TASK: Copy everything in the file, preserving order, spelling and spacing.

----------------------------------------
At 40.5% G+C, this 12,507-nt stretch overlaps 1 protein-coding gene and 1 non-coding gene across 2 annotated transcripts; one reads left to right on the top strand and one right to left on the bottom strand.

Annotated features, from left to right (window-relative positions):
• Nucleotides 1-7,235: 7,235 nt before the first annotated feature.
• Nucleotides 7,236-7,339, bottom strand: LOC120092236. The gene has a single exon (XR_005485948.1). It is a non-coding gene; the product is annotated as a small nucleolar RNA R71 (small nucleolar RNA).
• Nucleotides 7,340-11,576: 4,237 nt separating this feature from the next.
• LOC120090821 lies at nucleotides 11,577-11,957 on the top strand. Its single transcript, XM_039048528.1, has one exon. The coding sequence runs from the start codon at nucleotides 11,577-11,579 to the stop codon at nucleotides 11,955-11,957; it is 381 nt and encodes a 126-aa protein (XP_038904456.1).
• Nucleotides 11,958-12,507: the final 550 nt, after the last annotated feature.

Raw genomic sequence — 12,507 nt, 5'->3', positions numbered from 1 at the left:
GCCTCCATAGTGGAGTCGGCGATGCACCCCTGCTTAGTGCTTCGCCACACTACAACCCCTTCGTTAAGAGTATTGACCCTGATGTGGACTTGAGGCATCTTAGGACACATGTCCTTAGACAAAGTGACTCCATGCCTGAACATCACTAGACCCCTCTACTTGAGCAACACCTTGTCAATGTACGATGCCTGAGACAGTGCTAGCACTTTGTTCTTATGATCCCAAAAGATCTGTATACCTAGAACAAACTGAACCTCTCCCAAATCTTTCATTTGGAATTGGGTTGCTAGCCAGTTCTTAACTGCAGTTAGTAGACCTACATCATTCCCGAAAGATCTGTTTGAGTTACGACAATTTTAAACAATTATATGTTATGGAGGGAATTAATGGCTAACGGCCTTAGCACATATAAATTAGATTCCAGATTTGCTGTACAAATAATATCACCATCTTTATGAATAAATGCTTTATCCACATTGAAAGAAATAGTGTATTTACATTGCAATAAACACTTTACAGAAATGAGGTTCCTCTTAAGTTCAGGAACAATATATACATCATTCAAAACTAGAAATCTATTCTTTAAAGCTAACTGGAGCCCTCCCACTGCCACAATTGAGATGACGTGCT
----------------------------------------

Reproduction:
At 40.5% G+C, this 12,507-nt stretch overlaps 1 protein-coding gene and 1 non-coding gene across 2 annotated transcripts; one reads left to right on the top strand and one right to left on the bottom strand.

Annotated features, from left to right (window-relative positions):
• Nucleotides 1-7,235: 7,235 nt before the first annotated feature.
• Nucleotides 7,236-7,339, bottom strand: LOC120092236. The gene has a single exon (XR_005485948.1). It is a non-coding gene; the product is annotated as a small nucleolar RNA R71 (small nucleolar RNA).
• Nucleotides 7,340-11,576: 4,237 nt separating this feature from the next.
• LOC120090821 lies at nucleotides 11,577-11,957 on the top strand. Its single transcript, XM_039048528.1, has one exon. The coding sequence runs from the start codon at nucleotides 11,577-11,579 to the stop codon at nucleotides 11,955-11,957; it is 381 nt and encodes a 126-aa protein (XP_038904456.1).
• Nucleotides 11,958-12,507: the final 550 nt, after the last annotated feature.

Raw genomic sequence — 12,507 nt, 5'->3', positions numbered from 1 at the left:
GCCTCCATAGTGGAGTCGGCGATGCACCCCTGCTTAGTGCTTCGCCACACTACAACCCCTTCGTTAAGAGTATTGACCCTGATGTGGACTTGAGGCATCTTAGGACACATGTCCTTAGACAAAGTGACTCCATGCCTGAACATCACTAGACCCCTCTACTTGAGCAACACCTTGTCAATGTACGATGCCTGAGACAGTGCTAGCACTTTGTTCTTATGATCCCAAAAGATCTGTATACCTAGAACAAACTGAACCTCTCCCAAATCTTTCATTTGGAATTGGGTTGCTAGCCAGTTCTTAACTGCAGTTAGTAGACCTACATCATTCCCGAAAGATCTGTTTGAGTTACGACAATTTTAAACAATTATATGTTATGGAGGGAATTAATGGCTAACGGCCTTAGCACATATAAATTAGATTCCAGATTTGCTGTACAAATAATATCACCATCTTTATGAATAAATGCTTTATCCACATTGAAAGAAATAGTGTATTTACATTGCAATAAACACTTTACAGAAATGAGGTTCCTCTTAAGTTCAGGAACAATATATACATCATTCAAAACTAGAAATCTATTCTTTAAAGCTAACTGGAGCCCTCCCACTGCCACAATTGAGATGACGTGCT